Anyone violating these wishes “shows a lack of respect for the other party,” he continues, specifically criticizing the law in Victoria outing donors and DNA Detectives.
That’s one point of view, but a rather uninformed one. From my own case, I know that discovering one’s biological parent can cut health care costs and even save lives. The paper doesn’t at all address the benefits of unmasking a donor; it’s just judgment and name-calling.
Perhaps the most offensive statement in the paper, according to the chatter on the NPE-DC Facebook groups, is “People … who use ancestry databases to find a donor show disrespect and lack of gratitude.”
I think that is a gross oversimplification of a highly complex and convoluted situation.
Ricki Lewis is the GLP’s senior contributing writer focusing on gene therapy and gene editing. She has a PhD in genetics and is a genetic counselor, science writer and author of The Forever Fix: Gene Therapy and the Boy Who Saved It, the only popular book about gene therapy. BIO. Follow her at her website or Twitter @rickilewis
Scammers are having a moment. On this episode of Biotech Facts and Fallacies, plant scientist Steve Savage tackles scams within the agriculture and food realm, including a pesky scam that occurs each year around this time—Environmental Working Group’s ‘Dirt Dozen’ list.
It seems like the world has an ongoing fascination with scammers. Whether it’s tuning into the dueling documentaries about Fyre Festival, the luxury music festival that never was, or the podcast called The Dropout about Elizabeth Holmes’ fraudulent claims about her blood-testing technology and doomed company Theranos, people are captivated by a scheme and con men (and women). Perhaps it’s reveling in the “takedown” of the grifter and vindication of the scammed, or perhaps we enjoy marveling at the sheer audacity of a doomed, and oftentimes, misguided effort. It’s going to take longer than this podcast to get to the root of love of a scam and frankly we don’t have the time, because an annual con called the ‘Dirty Dozen’ has come out once again.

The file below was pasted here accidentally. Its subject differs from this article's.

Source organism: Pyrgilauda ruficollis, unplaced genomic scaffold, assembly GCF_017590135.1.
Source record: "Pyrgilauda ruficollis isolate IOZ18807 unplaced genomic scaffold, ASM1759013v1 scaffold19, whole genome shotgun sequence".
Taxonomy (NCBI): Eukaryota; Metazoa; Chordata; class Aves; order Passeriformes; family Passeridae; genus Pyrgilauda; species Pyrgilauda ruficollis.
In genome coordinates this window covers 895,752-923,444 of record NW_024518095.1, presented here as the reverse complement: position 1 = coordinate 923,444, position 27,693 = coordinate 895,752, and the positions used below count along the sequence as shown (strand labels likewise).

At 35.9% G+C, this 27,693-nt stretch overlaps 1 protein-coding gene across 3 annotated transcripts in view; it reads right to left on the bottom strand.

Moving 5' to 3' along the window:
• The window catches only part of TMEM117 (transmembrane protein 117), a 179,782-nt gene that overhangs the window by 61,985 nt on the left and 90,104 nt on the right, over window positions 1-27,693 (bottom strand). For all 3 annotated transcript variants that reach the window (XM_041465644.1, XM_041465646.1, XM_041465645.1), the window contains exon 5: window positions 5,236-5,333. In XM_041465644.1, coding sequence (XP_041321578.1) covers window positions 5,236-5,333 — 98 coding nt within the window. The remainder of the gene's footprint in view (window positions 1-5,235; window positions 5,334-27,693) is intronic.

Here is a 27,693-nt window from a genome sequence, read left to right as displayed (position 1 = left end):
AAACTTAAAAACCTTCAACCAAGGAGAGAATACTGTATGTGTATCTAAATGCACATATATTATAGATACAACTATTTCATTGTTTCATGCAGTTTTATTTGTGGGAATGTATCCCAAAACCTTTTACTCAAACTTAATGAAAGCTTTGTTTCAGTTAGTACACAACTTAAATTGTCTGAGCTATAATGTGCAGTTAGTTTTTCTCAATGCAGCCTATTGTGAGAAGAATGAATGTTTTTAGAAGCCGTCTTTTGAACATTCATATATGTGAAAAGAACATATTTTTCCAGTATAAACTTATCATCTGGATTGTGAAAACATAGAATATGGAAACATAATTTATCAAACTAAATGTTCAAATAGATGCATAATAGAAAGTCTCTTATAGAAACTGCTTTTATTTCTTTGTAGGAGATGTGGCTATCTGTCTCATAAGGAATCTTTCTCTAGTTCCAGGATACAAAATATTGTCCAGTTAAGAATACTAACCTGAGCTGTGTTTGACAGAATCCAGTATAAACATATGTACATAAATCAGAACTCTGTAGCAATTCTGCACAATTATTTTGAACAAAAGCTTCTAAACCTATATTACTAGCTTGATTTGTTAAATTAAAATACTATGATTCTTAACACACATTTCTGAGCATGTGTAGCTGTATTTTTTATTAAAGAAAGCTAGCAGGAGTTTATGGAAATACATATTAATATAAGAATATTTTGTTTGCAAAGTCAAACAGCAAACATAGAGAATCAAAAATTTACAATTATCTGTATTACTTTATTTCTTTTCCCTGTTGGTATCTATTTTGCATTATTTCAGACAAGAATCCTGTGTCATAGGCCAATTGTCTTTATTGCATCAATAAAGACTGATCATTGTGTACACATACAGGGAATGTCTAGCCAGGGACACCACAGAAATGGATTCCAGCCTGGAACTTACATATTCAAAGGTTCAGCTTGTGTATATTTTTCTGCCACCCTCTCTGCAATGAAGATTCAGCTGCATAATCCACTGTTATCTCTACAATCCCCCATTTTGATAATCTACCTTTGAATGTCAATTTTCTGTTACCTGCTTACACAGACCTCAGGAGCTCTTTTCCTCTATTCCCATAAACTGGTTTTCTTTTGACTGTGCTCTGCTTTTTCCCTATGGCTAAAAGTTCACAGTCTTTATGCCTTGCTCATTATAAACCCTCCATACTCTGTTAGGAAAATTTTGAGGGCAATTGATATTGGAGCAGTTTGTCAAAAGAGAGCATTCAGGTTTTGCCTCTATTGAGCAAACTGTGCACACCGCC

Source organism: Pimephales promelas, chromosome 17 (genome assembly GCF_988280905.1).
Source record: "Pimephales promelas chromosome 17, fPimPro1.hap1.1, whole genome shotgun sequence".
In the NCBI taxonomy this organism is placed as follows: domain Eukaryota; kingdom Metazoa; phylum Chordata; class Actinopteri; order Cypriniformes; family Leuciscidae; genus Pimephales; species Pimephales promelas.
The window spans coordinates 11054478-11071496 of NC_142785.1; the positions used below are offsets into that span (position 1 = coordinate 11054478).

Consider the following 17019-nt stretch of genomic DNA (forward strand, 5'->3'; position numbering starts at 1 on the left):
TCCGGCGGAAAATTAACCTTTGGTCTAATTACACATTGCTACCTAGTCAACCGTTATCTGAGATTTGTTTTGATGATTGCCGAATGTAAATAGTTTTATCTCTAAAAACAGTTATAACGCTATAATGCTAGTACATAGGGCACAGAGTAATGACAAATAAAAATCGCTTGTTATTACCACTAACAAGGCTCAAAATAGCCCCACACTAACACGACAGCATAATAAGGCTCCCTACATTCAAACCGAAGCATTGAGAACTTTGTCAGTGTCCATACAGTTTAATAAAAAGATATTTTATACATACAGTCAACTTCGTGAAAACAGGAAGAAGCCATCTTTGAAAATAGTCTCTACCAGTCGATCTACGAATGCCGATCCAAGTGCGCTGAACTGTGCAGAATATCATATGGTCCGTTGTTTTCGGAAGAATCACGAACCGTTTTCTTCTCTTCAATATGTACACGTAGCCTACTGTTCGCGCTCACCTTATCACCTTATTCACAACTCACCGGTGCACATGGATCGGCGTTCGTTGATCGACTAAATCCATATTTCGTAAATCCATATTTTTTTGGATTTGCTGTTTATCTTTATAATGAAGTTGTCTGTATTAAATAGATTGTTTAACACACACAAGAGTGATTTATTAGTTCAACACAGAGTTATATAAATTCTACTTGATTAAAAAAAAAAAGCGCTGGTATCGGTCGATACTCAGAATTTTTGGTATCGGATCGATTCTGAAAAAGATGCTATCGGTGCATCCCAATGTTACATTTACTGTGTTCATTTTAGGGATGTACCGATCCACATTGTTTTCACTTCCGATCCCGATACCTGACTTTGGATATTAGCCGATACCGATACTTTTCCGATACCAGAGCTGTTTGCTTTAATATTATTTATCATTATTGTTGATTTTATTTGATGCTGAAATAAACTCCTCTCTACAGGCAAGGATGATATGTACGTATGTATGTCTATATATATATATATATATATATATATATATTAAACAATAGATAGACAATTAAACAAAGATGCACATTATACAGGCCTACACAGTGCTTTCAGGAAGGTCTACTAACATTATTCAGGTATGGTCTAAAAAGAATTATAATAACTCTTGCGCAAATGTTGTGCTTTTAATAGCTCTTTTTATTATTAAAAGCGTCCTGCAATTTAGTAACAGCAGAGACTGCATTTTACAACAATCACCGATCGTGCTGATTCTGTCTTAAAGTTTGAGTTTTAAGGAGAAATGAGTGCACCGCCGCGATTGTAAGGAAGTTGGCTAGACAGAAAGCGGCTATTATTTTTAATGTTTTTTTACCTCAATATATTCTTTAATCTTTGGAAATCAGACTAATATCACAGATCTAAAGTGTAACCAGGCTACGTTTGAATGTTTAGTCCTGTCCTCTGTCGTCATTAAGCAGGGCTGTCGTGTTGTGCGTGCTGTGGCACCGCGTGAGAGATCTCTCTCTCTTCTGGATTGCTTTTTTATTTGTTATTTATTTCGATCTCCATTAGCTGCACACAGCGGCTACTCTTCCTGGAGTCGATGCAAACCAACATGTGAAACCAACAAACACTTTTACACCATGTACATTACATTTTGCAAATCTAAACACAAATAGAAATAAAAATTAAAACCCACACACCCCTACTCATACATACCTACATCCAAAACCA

Yes, its that time of year when the Environmental Working Group (EWG) publishes its infamous “dirty dozen” list. They claim they are “guiding” consumers about which foods are most important and to buy organic to avoid pesticide residues, referring to mostly fruits and vegetables. The Group comes up with their rankings based on the published results of the USDA’s Pesticide Data Program.
The USDA data actually shows that consumers don’t need to worry about pesticide residues because they are only present at extremely low levels that are of no concern for our health. Indeed, health and dietary experts agree that one of the best things we can all do for our health is to confidently enjoy healthful foods, and the last thing we should do is avoid fruits and vegetables because of propaganda from EWG. There is a great website called “Safe Fruits and Veggies” that provides lots of good links on this topic and has a calculator you can use to visualize the absurd amounts of produce you would have to eat to ever see any health effects of residues.
In another episode called “Dirty Marketing,” I explained why the “analysis” by EWG is so flawed and why none of our food deserves to be called “dirty” in this regard. In the whole scheme of things, the only thing that is “dirty” is the EWG’s fear-based campaigning on behalf of their “big organic” sources of funding.